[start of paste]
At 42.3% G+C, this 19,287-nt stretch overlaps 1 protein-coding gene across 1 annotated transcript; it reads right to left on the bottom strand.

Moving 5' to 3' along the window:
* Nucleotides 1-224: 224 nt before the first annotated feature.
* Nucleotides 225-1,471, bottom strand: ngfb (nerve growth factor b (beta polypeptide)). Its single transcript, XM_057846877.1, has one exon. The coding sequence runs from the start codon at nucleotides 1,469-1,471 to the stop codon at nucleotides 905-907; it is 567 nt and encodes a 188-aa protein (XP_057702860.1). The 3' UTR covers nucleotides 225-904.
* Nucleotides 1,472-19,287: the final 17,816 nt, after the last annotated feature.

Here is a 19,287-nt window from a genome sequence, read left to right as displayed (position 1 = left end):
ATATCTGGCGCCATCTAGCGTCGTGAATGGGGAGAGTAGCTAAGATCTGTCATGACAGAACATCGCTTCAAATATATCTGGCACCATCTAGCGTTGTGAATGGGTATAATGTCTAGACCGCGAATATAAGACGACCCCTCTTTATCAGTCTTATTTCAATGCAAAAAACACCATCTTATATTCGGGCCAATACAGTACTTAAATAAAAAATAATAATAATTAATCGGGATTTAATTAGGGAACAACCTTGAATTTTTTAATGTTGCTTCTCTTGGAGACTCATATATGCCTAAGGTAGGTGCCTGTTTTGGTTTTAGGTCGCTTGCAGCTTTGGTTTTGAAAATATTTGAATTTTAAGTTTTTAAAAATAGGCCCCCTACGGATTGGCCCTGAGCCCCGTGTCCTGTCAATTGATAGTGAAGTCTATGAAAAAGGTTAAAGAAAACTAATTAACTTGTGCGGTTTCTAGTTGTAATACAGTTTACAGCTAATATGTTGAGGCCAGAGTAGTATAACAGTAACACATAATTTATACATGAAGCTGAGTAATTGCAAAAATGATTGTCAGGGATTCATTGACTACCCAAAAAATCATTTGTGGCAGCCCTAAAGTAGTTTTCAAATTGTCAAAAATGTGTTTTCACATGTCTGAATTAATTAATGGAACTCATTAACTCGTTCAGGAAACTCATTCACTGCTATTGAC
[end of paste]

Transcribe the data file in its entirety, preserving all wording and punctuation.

At 42.3% G+C, this 19,287-nt stretch overlaps 1 protein-coding gene across 1 annotated transcript; it reads right to left on the bottom strand.

Moving 5' to 3' along the window:
* Nucleotides 1-224: 224 nt before the first annotated feature.
* Nucleotides 225-1,471, bottom strand: ngfb (nerve growth factor b (beta polypeptide)). Its single transcript, XM_057846877.1, has one exon. The coding sequence runs from the start codon at nucleotides 1,469-1,471 to the stop codon at nucleotides 905-907; it is 567 nt and encodes a 188-aa protein (XP_057702860.1). The 3' UTR covers nucleotides 225-904.
* Nucleotides 1,472-19,287: the final 17,816 nt, after the last annotated feature.

Here is a 19,287-nt window from a genome sequence, read left to right as displayed (position 1 = left end):
ATATCTGGCGCCATCTAGCGTCGTGAATGGGGAGAGTAGCTAAGATCTGTCATGACAGAACATCGCTTCAAATATATCTGGCACCATCTAGCGTTGTGAATGGGTATAATGTCTAGACCGCGAATATAAGACGACCCCTCTTTATCAGTCTTATTTCAATGCAAAAAACACCATCTTATATTCGGGCCAATACAGTACTTAAATAAAAAATAATAATAATTAATCGGGATTTAATTAGGGAACAACCTTGAATTTTTTAATGTTGCTTCTCTTGGAGACTCATATATGCCTAAGGTAGGTGCCTGTTTTGGTTTTAGGTCGCTTGCAGCTTTGGTTTTGAAAATATTTGAATTTTAAGTTTTTAAAAATAGGCCCCCTACGGATTGGCCCTGAGCCCCGTGTCCTGTCAATTGATAGTGAAGTCTATGAAAAAGGTTAAAGAAAACTAATTAACTTGTGCGGTTTCTAGTTGTAATACAGTTTACAGCTAATATGTTGAGGCCAGAGTAGTATAACAGTAACACATAATTTATACATGAAGCTGAGTAATTGCAAAAATGATTGTCAGGGATTCATTGACTACCCAAAAAATCATTTGTGGCAGCCCTAAAGTAGTTTTCAAATTGTCAAAAATGTGTTTTCACATGTCTGAATTAATTAATGGAACTCATTAACTCGTTCAGGAAACTCATTCACTGCTATTGAC